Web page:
28/01/2016 - 13:34

Inclusive leadership worth celebrating

28/01/2016 - 13:34


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The best leaders encourage us all to step up to the plate, empowering us to achieving better outcomes.

AUSSIE: Leadership plays an important role in how we see our national identity. Photo: iStockphoto/davidf

The best leaders encourage us all to step up to the plate, empowering us to achieving better outcomes. 

The arrival of Australia Day always turns my thoughts to our complex identity and the leaders we choose to celebrate on our national holiday.

We lack the cultural confidence of our American friends or the deep history of Europe and Asia, at least those of Anglo-Celtic descent among us do.

And somehow, I don’t feel like we’ve ever found a way to incorporate an indigenous narrative into the celebrations.

And so we resort to fireworks, beer, barbecues and the honours list – an annual role call of the best and brightest, the brave and sometimes brazen.

We love a leader who challenges the status quo in Australia, particularly if they’re also successful, such as Andrew Forrest.

Challenging the accepted thinking is such a big part of leadership, and it’s arguably never been more important as Australia feels its way through this post-boom hangover.

It’s also important to remember that business and sport do not have a monopoly on leadership, as last year’s Australian of the year, Rosie Batty, so powerfully demonstrated.

Leadership is demonstrated at many levels across the breadth of our nation, however, with my son’s school principal of recent years one of the most impressive leaders I’ve met.

A lanky, middle-aged man, who quietly fancied himself on the basketball court, he led a big state primary school with the quiet assurance of a natural chief. He learned every child’s name, but his leadership was more than just gestural.

He walked the school grounds every morning as children arrived, chatting with the kids and making himself available to parents as they walked younger students to their classrooms.

He was a powerful presence and I suspect his morning walks were an effective way to keep his ear to the ground and identify issues before they flared into conflict.

More importantly, he empowered his teachers to make the best decisions for their students. This was a man who understood the power of delegation.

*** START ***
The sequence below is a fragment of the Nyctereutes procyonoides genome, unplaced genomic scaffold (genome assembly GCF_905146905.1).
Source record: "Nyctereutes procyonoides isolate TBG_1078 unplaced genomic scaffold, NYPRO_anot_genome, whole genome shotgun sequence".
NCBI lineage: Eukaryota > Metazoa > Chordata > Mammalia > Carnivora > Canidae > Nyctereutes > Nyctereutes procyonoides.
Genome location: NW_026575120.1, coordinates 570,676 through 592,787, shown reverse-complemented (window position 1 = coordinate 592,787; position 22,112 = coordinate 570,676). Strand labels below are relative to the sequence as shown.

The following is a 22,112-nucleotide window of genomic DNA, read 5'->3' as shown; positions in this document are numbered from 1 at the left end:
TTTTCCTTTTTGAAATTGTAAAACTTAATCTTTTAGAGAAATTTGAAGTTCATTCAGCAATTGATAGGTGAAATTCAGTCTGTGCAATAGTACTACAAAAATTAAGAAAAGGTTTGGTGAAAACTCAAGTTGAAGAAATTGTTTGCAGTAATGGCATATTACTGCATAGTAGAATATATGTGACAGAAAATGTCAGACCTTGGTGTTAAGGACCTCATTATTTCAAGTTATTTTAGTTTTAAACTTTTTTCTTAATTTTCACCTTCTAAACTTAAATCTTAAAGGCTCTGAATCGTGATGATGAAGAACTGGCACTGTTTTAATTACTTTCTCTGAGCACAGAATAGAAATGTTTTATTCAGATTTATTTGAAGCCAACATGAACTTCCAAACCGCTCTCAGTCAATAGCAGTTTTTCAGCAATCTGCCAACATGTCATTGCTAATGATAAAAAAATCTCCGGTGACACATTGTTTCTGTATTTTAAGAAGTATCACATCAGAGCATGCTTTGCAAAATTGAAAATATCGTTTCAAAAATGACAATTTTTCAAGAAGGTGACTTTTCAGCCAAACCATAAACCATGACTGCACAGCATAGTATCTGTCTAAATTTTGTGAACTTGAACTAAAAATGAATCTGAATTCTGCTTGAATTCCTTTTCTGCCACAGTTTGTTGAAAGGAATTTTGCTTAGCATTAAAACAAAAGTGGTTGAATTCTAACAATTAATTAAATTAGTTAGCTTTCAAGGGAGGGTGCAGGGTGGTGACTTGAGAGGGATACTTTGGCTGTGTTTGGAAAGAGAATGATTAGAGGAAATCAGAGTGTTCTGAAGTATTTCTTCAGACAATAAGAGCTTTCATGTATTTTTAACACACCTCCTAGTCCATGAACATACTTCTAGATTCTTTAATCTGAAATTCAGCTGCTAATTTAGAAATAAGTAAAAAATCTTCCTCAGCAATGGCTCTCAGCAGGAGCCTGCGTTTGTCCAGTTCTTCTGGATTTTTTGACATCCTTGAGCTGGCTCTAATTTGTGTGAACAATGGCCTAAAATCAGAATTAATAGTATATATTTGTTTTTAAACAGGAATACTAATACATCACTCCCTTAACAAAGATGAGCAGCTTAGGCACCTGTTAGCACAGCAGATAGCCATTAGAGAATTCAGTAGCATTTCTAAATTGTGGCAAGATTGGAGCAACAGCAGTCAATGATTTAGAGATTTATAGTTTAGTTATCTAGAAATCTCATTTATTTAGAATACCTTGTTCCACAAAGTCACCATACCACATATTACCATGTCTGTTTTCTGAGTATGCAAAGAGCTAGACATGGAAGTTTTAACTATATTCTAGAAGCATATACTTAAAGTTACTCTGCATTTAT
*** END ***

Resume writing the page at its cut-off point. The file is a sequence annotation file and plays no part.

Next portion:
He backed their judgment and their capacity to use their discretion in the application of regulations.

This was a principal who valued structure and performance, but he wasn’t a slave to the rulebook.

Early last year we moved house, which meant a new school.

I was excited to be joining a new community and getting to know a new teaching cohort.

The contrast couldn’t have been starker, and it illustrated how powerfully leaders influence the culture of an organisation, even when they’re largely invisible.

At our new school there were rumblings about the role of the long-standing principal almost from day one.

But what struck me most powerfully was her complete absence from the school. In my first six months, I never saw her on the grounds at pick up or drop off.

It’s not surprising, given how many school activities she oversaw.

Every decision from hiring to school maintenance, fund-raising to school lunches was controlled by the principal.

It was her way or the highway, and many teachers were choosing the open road. This experienced educator demanded that all correspondence with all teachers at this 800-pupil school go through her office.

Control was the central motif of this woman’s command and the teachers loathed it.

In November last year, the principal unexpectedly departed.

Within weeks there was an acting principal in the role. I only know this because she stopped to talk to my younger children one afternoon and explain why it was safer for them to walk on school grounds rather than zip along on their scooters.

These two principals, who both probably put in very long hours and were deeply committed to teaching, illustrate the difference between leadership and control.

It’s a lesson we’ve seen play out in federal politics twice in recent history.

The discipline and control required in opposition doesn’t translate well into office.

Both Kevin Rudd and Tony Abbott demanded all public statements from ministers get the tick off from the prime minister’s office – to ensure they stayed on message, played by the rules.

The best bosses I’ve worked for and there are several, believed in me and trusted that I would act ethically – one of the most important rules for reporters.

I hope the 2016 Australian of the year, former Army chief David Morrison, builds on Rosie Batty’s extraordinary performance and challenges our thinking anew.


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